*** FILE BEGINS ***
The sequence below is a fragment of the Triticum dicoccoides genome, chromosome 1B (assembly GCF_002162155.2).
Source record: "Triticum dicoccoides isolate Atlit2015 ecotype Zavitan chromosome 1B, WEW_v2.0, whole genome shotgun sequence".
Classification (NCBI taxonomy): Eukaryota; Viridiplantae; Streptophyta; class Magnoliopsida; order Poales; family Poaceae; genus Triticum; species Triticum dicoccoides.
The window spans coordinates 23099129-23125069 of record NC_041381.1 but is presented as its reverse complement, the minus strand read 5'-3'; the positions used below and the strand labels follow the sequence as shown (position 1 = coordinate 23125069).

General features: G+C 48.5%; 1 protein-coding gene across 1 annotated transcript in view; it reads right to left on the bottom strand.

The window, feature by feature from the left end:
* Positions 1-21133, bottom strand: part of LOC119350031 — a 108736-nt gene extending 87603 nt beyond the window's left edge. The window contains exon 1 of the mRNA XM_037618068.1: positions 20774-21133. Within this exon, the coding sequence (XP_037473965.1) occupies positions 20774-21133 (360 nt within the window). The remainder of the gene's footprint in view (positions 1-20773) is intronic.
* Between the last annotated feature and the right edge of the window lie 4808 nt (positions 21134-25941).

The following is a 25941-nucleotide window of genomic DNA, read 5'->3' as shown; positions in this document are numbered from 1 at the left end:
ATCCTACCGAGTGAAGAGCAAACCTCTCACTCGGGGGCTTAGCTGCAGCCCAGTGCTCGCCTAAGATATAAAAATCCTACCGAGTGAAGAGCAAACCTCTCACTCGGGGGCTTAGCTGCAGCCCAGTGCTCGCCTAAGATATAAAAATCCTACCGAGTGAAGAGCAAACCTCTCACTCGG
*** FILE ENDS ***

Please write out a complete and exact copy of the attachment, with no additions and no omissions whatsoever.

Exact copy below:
The sequence below is a fragment of the Triticum dicoccoides genome, chromosome 1B (assembly GCF_002162155.2).
Source record: "Triticum dicoccoides isolate Atlit2015 ecotype Zavitan chromosome 1B, WEW_v2.0, whole genome shotgun sequence".
Classification (NCBI taxonomy): Eukaryota; Viridiplantae; Streptophyta; class Magnoliopsida; order Poales; family Poaceae; genus Triticum; species Triticum dicoccoides.
The window spans coordinates 23099129-23125069 of record NC_041381.1 but is presented as its reverse complement, the minus strand read 5'-3'; the positions used below and the strand labels follow the sequence as shown (position 1 = coordinate 23125069).

General features: G+C 48.5%; 1 protein-coding gene across 1 annotated transcript in view; it reads right to left on the bottom strand.

The window, feature by feature from the left end:
* Positions 1-21133, bottom strand: part of LOC119350031 — a 108736-nt gene extending 87603 nt beyond the window's left edge. The window contains exon 1 of the mRNA XM_037618068.1: positions 20774-21133. Within this exon, the coding sequence (XP_037473965.1) occupies positions 20774-21133 (360 nt within the window). The remainder of the gene's footprint in view (positions 1-20773) is intronic.
* Between the last annotated feature and the right edge of the window lie 4808 nt (positions 21134-25941).

The following is a 25941-nucleotide window of genomic DNA, read 5'->3' as shown; positions in this document are numbered from 1 at the left end:
ATCCTACCGAGTGAAGAGCAAACCTCTCACTCGGGGGCTTAGCTGCAGCCCAGTGCTCGCCTAAGATATAAAAATCCTACCGAGTGAAGAGCAAACCTCTCACTCGGGGGCTTAGCTGCAGCCCAGTGCTCGCCTAAGATATAAAAATCCTACCGAGTGAAGAGCAAACCTCTCACTCGG